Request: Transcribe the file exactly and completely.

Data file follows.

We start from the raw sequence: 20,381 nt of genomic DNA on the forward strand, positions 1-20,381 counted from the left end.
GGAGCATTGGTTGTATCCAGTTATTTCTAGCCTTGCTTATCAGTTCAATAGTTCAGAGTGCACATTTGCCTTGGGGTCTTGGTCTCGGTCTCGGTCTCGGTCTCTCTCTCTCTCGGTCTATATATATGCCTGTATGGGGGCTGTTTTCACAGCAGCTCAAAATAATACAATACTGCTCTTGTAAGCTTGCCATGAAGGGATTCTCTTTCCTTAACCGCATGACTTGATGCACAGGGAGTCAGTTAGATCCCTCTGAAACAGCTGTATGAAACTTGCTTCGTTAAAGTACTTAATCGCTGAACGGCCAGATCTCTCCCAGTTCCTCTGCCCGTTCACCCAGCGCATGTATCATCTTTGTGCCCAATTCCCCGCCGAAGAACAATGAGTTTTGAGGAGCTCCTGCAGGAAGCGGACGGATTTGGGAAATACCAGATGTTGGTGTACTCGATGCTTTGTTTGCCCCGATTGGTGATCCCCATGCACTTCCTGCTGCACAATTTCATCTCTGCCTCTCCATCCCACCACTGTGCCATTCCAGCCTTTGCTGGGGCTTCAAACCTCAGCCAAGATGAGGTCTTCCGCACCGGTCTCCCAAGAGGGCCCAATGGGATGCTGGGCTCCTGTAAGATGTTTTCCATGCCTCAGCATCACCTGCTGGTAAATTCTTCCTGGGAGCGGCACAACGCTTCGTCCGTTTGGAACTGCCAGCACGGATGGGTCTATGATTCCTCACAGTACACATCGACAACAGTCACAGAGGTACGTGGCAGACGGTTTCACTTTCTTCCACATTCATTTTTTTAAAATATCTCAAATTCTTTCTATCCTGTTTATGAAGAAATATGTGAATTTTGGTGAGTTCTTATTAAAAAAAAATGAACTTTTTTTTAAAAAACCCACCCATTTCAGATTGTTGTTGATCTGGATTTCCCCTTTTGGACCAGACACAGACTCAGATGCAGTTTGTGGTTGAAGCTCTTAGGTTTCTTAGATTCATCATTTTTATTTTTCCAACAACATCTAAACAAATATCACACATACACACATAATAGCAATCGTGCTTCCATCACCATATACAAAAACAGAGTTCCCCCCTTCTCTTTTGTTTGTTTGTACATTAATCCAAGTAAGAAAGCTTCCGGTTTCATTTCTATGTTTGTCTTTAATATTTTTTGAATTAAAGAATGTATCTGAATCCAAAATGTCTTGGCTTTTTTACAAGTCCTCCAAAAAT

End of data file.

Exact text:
We start from the raw sequence: 20,381 nt of genomic DNA on the forward strand, positions 1-20,381 counted from the left end.
GGAGCATTGGTTGTATCCAGTTATTTCTAGCCTTGCTTATCAGTTCAATAGTTCAGAGTGCACATTTGCCTTGGGGTCTTGGTCTCGGTCTCGGTCTCGGTCTCTCTCTCTCTCGGTCTATATATATGCCTGTATGGGGGCTGTTTTCACAGCAGCTCAAAATAATACAATACTGCTCTTGTAAGCTTGCCATGAAGGGATTCTCTTTCCTTAACCGCATGACTTGATGCACAGGGAGTCAGTTAGATCCCTCTGAAACAGCTGTATGAAACTTGCTTCGTTAAAGTACTTAATCGCTGAACGGCCAGATCTCTCCCAGTTCCTCTGCCCGTTCACCCAGCGCATGTATCATCTTTGTGCCCAATTCCCCGCCGAAGAACAATGAGTTTTGAGGAGCTCCTGCAGGAAGCGGACGGATTTGGGAAATACCAGATGTTGGTGTACTCGATGCTTTGTTTGCCCCGATTGGTGATCCCCATGCACTTCCTGCTGCACAATTTCATCTCTGCCTCTCCATCCCACCACTGTGCCATTCCAGCCTTTGCTGGGGCTTCAAACCTCAGCCAAGATGAGGTCTTCCGCACCGGTCTCCCAAGAGGGCCCAATGGGATGCTGGGCTCCTGTAAGATGTTTTCCATGCCTCAGCATCACCTGCTGGTAAATTCTTCCTGGGAGCGGCACAACGCTTCGTCCGTTTGGAACTGCCAGCACGGATGGGTCTATGATTCCTCACAGTACACATCGACAACAGTCACAGAGGTACGTGGCAGACGGTTTCACTTTCTTCCACATTCATTTTTTTAAAATATCTCAAATTCTTTCTATCCTGTTTATGAAGAAATATGTGAATTTTGGTGAGTTCTTATTAAAAAAAAATGAACTTTTTTTTAAAAAACCCACCCATTTCAGATTGTTGTTGATCTGGATTTCCCCTTTTGGACCAGACACAGACTCAGATGCAGTTTGTGGTTGAAGCTCTTAGGTTTCTTAGATTCATCATTTTTATTTTTCCAACAACATCTAAACAAATATCACACATACACACATAATAGCAATCGTGCTTCCATCACCATATACAAAAACAGAGTTCCCCCCTTCTCTTTTGTTTGTTTGTACATTAATCCAAGTAAGAAAGCTTCCGGTTTCATTTCTATGTTTGTCTTTAATATTTTTTGAATTAAAGAATGTATCTGAATCCAAAATGTCTTGGCTTTTTTACAAGTCCTCCAAAAAT